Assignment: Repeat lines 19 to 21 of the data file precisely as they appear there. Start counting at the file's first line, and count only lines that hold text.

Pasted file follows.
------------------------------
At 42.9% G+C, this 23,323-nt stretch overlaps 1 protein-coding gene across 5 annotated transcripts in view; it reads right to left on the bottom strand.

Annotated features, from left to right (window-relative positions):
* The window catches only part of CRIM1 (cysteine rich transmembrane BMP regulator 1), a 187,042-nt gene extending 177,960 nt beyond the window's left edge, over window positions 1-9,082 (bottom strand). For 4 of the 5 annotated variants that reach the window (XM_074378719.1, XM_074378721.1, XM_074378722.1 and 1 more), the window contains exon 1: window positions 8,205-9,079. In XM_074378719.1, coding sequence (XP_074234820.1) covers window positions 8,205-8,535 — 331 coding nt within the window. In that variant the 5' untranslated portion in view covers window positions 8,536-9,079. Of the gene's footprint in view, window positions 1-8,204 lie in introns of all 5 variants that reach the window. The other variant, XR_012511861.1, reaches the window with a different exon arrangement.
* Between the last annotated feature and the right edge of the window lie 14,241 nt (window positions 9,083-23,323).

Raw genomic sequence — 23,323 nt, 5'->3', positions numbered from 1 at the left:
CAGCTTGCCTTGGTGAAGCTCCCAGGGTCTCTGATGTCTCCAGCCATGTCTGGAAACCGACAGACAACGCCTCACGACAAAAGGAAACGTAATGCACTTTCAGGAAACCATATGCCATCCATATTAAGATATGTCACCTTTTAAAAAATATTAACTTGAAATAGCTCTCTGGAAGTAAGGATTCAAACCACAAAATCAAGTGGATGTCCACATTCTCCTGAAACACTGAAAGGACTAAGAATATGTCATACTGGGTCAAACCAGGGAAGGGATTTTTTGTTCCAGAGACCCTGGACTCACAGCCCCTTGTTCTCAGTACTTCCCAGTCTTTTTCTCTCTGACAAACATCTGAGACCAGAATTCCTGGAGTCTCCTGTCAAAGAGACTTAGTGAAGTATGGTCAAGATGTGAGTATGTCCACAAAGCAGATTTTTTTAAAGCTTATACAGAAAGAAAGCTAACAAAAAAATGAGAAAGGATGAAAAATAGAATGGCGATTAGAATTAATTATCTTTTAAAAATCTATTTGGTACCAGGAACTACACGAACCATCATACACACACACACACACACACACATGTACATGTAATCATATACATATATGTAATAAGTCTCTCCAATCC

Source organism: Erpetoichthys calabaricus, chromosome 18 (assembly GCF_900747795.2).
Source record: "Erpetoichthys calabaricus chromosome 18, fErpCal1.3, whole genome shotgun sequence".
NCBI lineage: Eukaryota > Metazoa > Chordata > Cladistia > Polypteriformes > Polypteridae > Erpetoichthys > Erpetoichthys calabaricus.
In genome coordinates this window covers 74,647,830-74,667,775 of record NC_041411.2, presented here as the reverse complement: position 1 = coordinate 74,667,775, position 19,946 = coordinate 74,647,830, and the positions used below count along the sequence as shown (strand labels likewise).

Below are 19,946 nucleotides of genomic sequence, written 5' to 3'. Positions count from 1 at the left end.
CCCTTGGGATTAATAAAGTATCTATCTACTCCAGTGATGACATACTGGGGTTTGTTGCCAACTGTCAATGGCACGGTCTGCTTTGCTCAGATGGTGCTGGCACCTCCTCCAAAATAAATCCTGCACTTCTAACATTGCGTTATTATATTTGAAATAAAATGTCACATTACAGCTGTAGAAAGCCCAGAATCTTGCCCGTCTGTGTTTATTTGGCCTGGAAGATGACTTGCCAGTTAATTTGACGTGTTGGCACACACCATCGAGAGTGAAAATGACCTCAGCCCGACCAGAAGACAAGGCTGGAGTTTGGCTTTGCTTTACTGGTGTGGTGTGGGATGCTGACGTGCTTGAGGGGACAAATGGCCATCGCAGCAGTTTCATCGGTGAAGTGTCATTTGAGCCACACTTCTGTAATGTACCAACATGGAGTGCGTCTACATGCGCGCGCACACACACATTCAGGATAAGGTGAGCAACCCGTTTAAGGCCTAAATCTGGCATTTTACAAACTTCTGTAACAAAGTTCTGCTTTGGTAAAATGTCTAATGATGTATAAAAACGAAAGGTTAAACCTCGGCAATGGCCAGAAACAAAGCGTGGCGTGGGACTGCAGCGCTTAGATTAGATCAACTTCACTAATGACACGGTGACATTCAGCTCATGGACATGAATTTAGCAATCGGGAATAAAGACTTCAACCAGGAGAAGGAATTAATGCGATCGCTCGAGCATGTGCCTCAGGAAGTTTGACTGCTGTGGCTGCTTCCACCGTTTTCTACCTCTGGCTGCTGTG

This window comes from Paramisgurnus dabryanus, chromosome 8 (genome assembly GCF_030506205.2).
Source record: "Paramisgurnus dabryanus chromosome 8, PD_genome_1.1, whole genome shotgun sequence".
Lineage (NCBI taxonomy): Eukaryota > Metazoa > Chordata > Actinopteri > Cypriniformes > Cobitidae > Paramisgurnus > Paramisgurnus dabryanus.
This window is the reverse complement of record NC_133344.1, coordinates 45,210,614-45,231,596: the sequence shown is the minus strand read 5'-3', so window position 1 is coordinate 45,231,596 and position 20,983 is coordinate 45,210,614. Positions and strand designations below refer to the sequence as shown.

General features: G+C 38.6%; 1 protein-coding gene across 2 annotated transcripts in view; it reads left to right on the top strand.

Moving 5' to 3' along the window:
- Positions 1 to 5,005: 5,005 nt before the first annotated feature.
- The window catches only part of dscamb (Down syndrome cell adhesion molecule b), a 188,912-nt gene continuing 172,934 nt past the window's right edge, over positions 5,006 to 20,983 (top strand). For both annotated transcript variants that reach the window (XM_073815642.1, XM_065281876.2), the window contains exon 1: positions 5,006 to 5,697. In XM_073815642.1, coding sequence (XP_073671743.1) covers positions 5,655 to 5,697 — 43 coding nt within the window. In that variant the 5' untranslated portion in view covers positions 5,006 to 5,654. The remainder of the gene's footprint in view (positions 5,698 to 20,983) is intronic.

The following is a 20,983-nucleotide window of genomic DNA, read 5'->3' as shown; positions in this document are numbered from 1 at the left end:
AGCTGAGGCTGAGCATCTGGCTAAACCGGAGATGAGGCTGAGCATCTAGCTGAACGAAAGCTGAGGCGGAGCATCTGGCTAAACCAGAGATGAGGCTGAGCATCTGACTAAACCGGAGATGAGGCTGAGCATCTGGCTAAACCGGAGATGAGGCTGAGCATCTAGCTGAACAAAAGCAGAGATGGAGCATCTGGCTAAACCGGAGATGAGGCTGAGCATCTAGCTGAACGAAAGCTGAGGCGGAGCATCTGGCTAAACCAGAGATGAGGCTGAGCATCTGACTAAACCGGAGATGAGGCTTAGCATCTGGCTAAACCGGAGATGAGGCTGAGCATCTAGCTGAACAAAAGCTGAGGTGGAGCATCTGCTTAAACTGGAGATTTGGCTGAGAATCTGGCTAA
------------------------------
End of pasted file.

- Positions 1 to 5,005: 5,005 nt before the first annotated feature.
- The window catches only part of dscamb (Down syndrome cell adhesion molecule b), a 188,912-nt gene continuing 172,934 nt past the window's right edge, over positions 5,006 to 20,983 (top strand). For both annotated transcript variants that reach the window (XM_073815642.1, XM_065281876.2), the window contains exon 1: positions 5,006 to 5,697. In XM_073815642.1, coding sequence (XP_073671743.1) covers positions 5,655 to 5,697 — 43 coding nt within the window. In that variant the 5' untranslated portion in view covers positions 5,006 to 5,654. The remainder of the gene's footprint in view (positions 5,698 to 20,983) is intronic.

The following is a 20,983-nucleotide window of genomic DNA, read 5'->3' as shown; positions in this document are numbered from 1 at the left end: